• Mercedes-Benz Fashion Engagement has established itself as a key sponsor and supporter of the global fashion sector, addressing customers and target groups.

    Mercedes-Benz Global Fashion: A World of Engagement.

    Supporting talented designers.

Championing Creativity.

Community is at the core of Mercedes-Benz’s global involvement in fashion. From sponsoring a wide spectrum of fashion weeks ranging from Australia and Mexico to Italy and Russia; to our inclusive International Designer Exchange Program (IDEP) that launched nine years ago and connects promising young designers from around the world to an international audience; it’s clear that Mercedes-Benz has a passion for championing emerging design talent.

Mercedes-Benz Fashion Engagement has established itself as a key sponsor and supporter of the global fashion sector, addressing customers and target groups.
Mercedes-Benz Fashion Engagement has established itself as a key sponsor and supporter of the global fashion sector, addressing customers and target groups.

IDEP: a Network of Talent.

Springboarding talent from local prominence to global relevance, the Mercedes-Benz International Designer Exchange Program supports and pioneers evolving designers by offering them unique access to key international fashion markets. In the past year alone, the initiative has supported 16 designers, including Festival International de Mode, de photographie et d’accessoires de Mode à Hyères winner of the Grand Prix de Jury Vanessa Schindler showing in Berlin and International Fashion Showcase winner The Sirius for Milan Fashion Week, and has enabled a direct exchange between China-based designer Angel Chen in Milan and Italian Vivetta during Mercedes-Benz China Fashion Week.

A History of Emerging Talent.

When Mercedes-Benz became the first title sponsor of Mercedes-Benz Fashion Week Australia back in 1995, no one could have predicted the extraordinary relationship with the fashion industry that the brand has cultivated over the past 23 years, but the evolution has continued.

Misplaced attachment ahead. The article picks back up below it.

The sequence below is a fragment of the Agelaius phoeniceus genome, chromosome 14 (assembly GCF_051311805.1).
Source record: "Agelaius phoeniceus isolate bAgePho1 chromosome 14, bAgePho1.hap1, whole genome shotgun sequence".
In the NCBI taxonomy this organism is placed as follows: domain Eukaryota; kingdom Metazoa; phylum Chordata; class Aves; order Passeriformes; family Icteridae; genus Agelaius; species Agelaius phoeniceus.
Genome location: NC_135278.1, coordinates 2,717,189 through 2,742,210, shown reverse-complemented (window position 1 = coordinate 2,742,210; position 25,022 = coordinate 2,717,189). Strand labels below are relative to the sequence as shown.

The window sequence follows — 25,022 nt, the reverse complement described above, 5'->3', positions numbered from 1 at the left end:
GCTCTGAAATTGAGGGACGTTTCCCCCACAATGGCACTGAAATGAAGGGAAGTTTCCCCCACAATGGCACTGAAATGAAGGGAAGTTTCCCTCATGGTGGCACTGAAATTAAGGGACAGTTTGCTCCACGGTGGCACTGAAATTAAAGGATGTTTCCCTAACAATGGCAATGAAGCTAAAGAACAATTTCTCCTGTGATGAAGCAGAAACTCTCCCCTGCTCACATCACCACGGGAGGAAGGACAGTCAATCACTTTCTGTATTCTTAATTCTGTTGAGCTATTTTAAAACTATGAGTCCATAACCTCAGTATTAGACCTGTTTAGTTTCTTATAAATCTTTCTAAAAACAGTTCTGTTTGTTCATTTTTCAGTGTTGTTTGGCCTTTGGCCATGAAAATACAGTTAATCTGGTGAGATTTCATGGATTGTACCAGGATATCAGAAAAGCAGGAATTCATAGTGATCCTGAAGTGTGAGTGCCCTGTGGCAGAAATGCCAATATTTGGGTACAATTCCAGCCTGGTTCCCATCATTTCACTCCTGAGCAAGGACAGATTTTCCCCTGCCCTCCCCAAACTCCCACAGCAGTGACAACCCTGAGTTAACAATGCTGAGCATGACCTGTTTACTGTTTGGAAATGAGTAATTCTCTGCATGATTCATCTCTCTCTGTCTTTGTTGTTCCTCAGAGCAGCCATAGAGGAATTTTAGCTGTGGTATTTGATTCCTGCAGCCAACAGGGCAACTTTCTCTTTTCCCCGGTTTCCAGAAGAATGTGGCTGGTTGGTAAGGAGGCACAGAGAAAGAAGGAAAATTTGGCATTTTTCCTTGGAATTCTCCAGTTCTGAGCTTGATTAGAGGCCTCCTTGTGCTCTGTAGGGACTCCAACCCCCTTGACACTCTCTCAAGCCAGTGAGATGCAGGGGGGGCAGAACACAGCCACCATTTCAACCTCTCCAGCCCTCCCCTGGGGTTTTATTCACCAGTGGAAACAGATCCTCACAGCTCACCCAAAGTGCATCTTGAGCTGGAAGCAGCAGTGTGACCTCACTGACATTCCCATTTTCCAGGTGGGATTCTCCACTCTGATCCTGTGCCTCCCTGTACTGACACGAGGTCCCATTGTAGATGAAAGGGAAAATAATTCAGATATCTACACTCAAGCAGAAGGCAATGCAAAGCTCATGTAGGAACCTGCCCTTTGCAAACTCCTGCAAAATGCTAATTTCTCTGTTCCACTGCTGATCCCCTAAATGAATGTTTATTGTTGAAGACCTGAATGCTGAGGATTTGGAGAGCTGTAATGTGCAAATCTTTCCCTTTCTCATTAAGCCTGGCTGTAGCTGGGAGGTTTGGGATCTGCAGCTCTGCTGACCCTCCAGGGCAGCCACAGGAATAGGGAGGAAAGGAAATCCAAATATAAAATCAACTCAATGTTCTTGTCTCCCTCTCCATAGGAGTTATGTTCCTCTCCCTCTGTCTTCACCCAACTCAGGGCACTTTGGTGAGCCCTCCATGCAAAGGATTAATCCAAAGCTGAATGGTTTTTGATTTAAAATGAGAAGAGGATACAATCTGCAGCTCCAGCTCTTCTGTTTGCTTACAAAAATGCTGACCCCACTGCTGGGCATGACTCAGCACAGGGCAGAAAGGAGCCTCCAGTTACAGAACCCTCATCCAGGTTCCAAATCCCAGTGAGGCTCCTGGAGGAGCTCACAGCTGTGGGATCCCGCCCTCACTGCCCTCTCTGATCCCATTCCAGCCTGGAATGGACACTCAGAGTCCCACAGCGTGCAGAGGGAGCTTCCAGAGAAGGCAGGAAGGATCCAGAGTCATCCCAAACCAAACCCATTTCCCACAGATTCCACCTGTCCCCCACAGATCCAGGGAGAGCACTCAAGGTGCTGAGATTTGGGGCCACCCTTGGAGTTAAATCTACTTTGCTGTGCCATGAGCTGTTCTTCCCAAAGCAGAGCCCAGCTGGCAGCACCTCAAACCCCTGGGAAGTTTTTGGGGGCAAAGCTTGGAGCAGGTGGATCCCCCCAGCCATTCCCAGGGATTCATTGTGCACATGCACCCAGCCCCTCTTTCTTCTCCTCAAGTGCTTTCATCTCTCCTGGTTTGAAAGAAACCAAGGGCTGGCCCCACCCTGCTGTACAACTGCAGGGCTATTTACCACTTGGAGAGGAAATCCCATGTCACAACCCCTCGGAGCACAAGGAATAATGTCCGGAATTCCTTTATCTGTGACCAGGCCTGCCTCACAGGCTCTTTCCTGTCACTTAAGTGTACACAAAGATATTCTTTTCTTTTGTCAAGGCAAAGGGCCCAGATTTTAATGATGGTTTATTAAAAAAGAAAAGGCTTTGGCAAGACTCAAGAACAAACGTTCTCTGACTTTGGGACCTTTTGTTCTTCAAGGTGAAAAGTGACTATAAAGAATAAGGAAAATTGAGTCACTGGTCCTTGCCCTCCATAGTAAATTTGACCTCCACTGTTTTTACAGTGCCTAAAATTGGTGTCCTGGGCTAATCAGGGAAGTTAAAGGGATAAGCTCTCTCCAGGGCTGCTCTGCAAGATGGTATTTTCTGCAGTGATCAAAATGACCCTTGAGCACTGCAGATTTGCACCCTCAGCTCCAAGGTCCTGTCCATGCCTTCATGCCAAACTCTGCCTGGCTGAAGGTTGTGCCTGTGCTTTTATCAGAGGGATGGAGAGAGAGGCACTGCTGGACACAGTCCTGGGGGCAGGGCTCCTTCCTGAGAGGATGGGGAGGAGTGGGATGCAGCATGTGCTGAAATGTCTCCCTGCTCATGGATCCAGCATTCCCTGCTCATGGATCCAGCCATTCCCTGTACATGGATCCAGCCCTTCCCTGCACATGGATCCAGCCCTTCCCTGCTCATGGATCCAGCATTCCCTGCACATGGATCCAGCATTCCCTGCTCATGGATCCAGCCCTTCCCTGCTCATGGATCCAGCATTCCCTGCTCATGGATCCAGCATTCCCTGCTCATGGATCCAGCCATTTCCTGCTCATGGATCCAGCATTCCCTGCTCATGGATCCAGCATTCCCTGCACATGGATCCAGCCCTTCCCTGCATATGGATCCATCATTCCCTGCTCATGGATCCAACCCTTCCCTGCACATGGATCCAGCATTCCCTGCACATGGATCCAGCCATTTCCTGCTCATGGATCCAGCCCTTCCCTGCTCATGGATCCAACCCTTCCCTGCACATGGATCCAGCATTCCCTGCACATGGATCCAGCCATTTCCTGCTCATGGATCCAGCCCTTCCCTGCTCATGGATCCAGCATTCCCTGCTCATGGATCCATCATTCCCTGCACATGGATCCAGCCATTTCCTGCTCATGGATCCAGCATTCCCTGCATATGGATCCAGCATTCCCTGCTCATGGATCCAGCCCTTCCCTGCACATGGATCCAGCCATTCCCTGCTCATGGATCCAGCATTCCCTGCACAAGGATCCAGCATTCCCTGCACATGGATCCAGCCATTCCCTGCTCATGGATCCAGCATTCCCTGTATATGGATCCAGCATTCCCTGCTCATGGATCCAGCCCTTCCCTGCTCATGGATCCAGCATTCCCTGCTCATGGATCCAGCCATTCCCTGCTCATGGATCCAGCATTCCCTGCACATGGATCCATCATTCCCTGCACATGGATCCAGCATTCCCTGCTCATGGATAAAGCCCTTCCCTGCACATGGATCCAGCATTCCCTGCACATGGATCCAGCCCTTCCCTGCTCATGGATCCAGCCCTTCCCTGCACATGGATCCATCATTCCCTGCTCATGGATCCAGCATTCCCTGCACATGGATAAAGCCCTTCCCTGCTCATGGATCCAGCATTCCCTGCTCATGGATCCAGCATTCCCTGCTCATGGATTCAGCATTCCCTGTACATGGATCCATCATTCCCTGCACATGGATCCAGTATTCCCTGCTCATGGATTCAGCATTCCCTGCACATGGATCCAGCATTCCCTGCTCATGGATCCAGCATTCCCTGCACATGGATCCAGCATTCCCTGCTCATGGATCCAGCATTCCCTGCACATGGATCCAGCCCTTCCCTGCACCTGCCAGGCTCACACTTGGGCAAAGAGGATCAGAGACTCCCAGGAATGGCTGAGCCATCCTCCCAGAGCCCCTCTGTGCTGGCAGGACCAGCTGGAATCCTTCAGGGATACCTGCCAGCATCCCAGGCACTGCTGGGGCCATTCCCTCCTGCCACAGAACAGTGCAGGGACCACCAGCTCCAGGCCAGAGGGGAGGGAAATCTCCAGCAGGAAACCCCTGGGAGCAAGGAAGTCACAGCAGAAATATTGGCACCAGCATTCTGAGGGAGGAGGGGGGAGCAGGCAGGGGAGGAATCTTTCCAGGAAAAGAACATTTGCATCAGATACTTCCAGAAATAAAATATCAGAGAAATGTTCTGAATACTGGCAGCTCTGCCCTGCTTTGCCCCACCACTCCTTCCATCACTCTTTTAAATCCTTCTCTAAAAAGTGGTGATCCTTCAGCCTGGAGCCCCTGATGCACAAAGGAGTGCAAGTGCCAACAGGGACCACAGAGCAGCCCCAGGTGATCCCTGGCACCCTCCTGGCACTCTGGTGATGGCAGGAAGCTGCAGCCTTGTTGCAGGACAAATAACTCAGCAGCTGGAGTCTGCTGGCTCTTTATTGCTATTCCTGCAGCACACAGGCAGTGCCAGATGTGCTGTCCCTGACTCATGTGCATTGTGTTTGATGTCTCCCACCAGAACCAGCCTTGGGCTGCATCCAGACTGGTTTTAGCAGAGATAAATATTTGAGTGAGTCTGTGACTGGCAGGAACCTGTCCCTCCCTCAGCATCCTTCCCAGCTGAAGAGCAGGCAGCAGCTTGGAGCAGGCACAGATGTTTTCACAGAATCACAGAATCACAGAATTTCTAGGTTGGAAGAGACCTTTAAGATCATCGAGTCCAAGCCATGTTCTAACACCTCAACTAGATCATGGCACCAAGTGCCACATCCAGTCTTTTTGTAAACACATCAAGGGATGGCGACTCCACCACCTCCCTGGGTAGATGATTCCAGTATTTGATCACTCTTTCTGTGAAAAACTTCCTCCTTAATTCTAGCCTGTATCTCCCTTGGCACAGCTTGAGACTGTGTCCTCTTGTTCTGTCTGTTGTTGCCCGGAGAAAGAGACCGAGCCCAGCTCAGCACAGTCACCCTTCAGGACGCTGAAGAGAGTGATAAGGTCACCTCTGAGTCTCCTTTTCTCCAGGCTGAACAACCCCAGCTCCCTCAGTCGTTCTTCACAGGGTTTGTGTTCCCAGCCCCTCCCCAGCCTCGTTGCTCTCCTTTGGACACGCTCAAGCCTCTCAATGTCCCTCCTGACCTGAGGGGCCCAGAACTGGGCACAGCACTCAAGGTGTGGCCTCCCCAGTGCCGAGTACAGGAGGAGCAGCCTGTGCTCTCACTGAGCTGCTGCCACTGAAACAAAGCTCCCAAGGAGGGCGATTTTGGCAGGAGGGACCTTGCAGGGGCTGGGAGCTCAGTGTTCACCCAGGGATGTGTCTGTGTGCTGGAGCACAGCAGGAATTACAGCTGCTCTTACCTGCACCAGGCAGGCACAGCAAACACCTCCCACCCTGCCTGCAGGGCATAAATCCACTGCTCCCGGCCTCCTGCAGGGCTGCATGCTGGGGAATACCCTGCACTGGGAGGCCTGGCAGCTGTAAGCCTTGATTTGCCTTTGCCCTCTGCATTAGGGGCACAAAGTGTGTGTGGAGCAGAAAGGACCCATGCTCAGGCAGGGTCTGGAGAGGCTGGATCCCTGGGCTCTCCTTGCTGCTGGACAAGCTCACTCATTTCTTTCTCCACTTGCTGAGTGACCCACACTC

Participating in more than 60 international fashion platforms, including Mercedes-Benz Fashion Weeks as varied as Tbilisi, Berlin, Istanbul and Madrid, as well as the prestigious 33rd International Festival of Fashion, Photography and Fashion Accessory in Hyères, Mercedes-Benz’s relationship with fashion has evolved into a creative partnership that aims to make the world of style more open and accessible to everyone by creating unique global networks for young designers.

Mercedes-Benz Fashion Engagement has established itself as a key sponsor and supporter of the global fashion sector, addressing customers and target groups.
Mercedes-Benz Fashion Engagement has established itself as a key sponsor and supporter of the global fashion sector, addressing customers and target groups.

Driving the Future of Fashion.

Technology has shined a spotlight on promoting inclusivity within fashion. The Mercedes-Benz “Generation Now, Generation Next” was the #mbcollective fashion story for 2017, uniting global talent with their accompanying protégés. For 2018, the next stage of the fashion story is entitled #WeWonder, a manifesto that brings together seven of the world’s most innovative and inspiring visionaries to share their thoughts about the future of the industry.

A Digital Revolution.

Mercedes-Benz aims to spark a global conversation about the evolution of fashion in a digital age and the potentiality of the future – generating a whole new approach to the traditional campaign and shifting towards the fast-paced world of digital. This approach to the distribution of fashion content offers a pivotal chance for everyone to get involved and contribute throughout the year, with a series of global events, appearances and digital activations.

Mercedes-Benz’s global fashion Instagram channel is taking the next step and continues to encourage followers to interact, posing their own thoughts on social media.

Mercedes-Benz Fashion Engagement has established itself as a key sponsor and supporter of the global fashion sector, addressing customers and target groups.
Mercedes-Benz Fashion Engagement has established itself as a key sponsor and supporter of the global fashion sector, addressing customers and target groups.

Stay Connected.

Want to keep up with all things Mercedes-Benz Fashion and everything in between? Then head over to @MercedesBenzFashion to see Mercedes-Benz’s fashion commitment unfold. From emerging IDEP talent, to insights into the international fashion weeks supported by Mercedes-Benz, as well as our digital fashion story – be part of the #mbcollective community and share your thoughts on the future of fashion!

  • smart fortwo cabrio in Hong Kong.

    He says, she says – with the smart fortwo cabrio through Hong Kong.